Chabot, Marcelle and Gerard Duhaime (1998) Land-use planning and participation: the case of Inuit public housing (Nunavik, Canada). Habitat International, 22(4): 429-447
This article examines the role of participation in land-use planning. It discusses a concrete example of planning, related to the construction of social housing in Nunavik, the most northerly region of Quebec, Canada, inhabited mainly by Inuit. This case study focuses on the construction by Société
Prior to 1959, there were almost no villages in this region. Instead people usually converged on temporary seasonal meeting places, except for a few families who erected makeshift dwellings around the clusters of buildings owned by fur trading companies, religious missions and police. The arrangement of their cabins and tents reflected the traditional social structure, based on kinship. With the decline of the commercial fur trade in the 1940s, several Inuit families began to take up residence near posts or military bases in the hope of finding employment. In 1959, the federal government introduced a pan-Canadian Arctic residential construction program, which provided for the erection of small, one-room houses made of prefabricated panels and measuring about 25 square meters that were sold to the Inuit. These were called matchbox houses, and had no electricity or running water. The occupants were responsible for assembling these structures and deciding where they would be located.
The public housing program launched in 1959 was the first planned land-use initiative in Arctic Canada. During the planning stages, residents could choose the location and layout of their home. The houses were small and easily portable. However, even though the participation of the Inuit was subject to few restrictions, they were invited to take part in the planning process only at the very end, when all that was left to do was put up the buildings.
The region’s administrative structure consisted of only a colonial civil servant. The location of the houses was decided by the federal civil servants and the community councils. By the late 1970s, thirteen villages in Nunavik had well-developed infrastructure: schools, streets, dispensaries, businesses, churches, warehouses, landing strips, administrative buildings and dozens of houses. The entire population and its activities was concentrated in these settlements. In addition, occupants now had access to municipal services, such as garbage collection, drinking water and electrical power. As of 1980, the number of levels of government involved in housing production increased from two to four as local and regional governments were established in Nunavik. Development was characterized by the participation of more experts, bureaucrats, and citizens in accordance to complex formal procedures.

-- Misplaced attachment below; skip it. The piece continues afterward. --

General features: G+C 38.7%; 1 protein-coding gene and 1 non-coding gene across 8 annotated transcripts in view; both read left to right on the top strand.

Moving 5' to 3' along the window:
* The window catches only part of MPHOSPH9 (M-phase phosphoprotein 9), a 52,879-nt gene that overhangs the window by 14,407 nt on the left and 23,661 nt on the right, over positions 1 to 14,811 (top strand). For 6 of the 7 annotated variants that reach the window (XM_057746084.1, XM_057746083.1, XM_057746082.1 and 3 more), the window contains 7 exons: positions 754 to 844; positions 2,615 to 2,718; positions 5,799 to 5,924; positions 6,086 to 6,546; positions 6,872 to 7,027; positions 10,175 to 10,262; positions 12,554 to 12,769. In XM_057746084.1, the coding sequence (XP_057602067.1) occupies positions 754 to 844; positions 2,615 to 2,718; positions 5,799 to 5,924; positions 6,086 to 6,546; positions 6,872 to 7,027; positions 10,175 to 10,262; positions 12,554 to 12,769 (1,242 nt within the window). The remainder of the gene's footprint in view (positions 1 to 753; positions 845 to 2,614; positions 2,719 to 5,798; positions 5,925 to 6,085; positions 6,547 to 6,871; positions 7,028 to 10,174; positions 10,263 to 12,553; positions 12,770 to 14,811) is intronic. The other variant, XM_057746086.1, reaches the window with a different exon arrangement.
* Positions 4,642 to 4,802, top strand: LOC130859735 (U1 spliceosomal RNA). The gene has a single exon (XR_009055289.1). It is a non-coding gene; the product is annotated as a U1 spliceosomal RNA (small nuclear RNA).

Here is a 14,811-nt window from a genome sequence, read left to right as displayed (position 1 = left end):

Citizen participation remained limited. When the Inuit did take part, it was mainly through elected representatives. They were asked to participate in the process only to express their preferences and needs or to obtain specific information. The types of housing ordered were never questioned. Today, administrative responsibilities are embedded within a complex system in which the population has some influence. The authors argue these findings suggest that the limited role of citizens in land-use planning consequently reaffirms the power of the state.